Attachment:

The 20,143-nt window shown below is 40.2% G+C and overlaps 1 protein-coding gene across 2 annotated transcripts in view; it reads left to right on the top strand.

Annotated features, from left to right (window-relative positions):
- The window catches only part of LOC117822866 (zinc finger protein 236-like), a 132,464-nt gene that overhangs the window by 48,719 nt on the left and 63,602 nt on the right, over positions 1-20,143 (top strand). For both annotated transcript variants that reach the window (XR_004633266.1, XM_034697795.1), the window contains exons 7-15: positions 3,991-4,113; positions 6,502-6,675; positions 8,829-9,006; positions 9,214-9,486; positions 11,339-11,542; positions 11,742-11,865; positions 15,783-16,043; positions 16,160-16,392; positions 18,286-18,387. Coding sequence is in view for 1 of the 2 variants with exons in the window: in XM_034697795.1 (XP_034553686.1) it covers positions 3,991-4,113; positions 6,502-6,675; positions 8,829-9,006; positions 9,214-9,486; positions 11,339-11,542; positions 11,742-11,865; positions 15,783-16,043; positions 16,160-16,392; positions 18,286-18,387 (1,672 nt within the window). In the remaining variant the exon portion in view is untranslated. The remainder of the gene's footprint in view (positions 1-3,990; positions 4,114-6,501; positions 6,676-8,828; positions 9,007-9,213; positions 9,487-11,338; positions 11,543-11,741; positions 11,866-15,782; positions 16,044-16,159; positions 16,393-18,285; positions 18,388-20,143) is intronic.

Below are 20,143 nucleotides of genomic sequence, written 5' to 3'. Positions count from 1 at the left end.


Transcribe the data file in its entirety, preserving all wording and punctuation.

The 20,143-nt window shown below is 40.2% G+C and overlaps 1 protein-coding gene across 2 annotated transcripts in view; it reads left to right on the top strand.

Annotated features, from left to right (window-relative positions):
- The window catches only part of LOC117822866 (zinc finger protein 236-like), a 132,464-nt gene that overhangs the window by 48,719 nt on the left and 63,602 nt on the right, over positions 1-20,143 (top strand). For both annotated transcript variants that reach the window (XR_004633266.1, XM_034697795.1), the window contains exons 7-15: positions 3,991-4,113; positions 6,502-6,675; positions 8,829-9,006; positions 9,214-9,486; positions 11,339-11,542; positions 11,742-11,865; positions 15,783-16,043; positions 16,160-16,392; positions 18,286-18,387. Coding sequence is in view for 1 of the 2 variants with exons in the window: in XM_034697795.1 (XP_034553686.1) it covers positions 3,991-4,113; positions 6,502-6,675; positions 8,829-9,006; positions 9,214-9,486; positions 11,339-11,542; positions 11,742-11,865; positions 15,783-16,043; positions 16,160-16,392; positions 18,286-18,387 (1,672 nt within the window). In the remaining variant the exon portion in view is untranslated. The remainder of the gene's footprint in view (positions 1-3,990; positions 4,114-6,501; positions 6,676-8,828; positions 9,007-9,213; positions 9,487-11,338; positions 11,543-11,741; positions 11,866-15,782; positions 16,044-16,159; positions 16,393-18,285; positions 18,388-20,143) is intronic.

Below are 20,143 nucleotides of genomic sequence, written 5' to 3'. Positions count from 1 at the left end.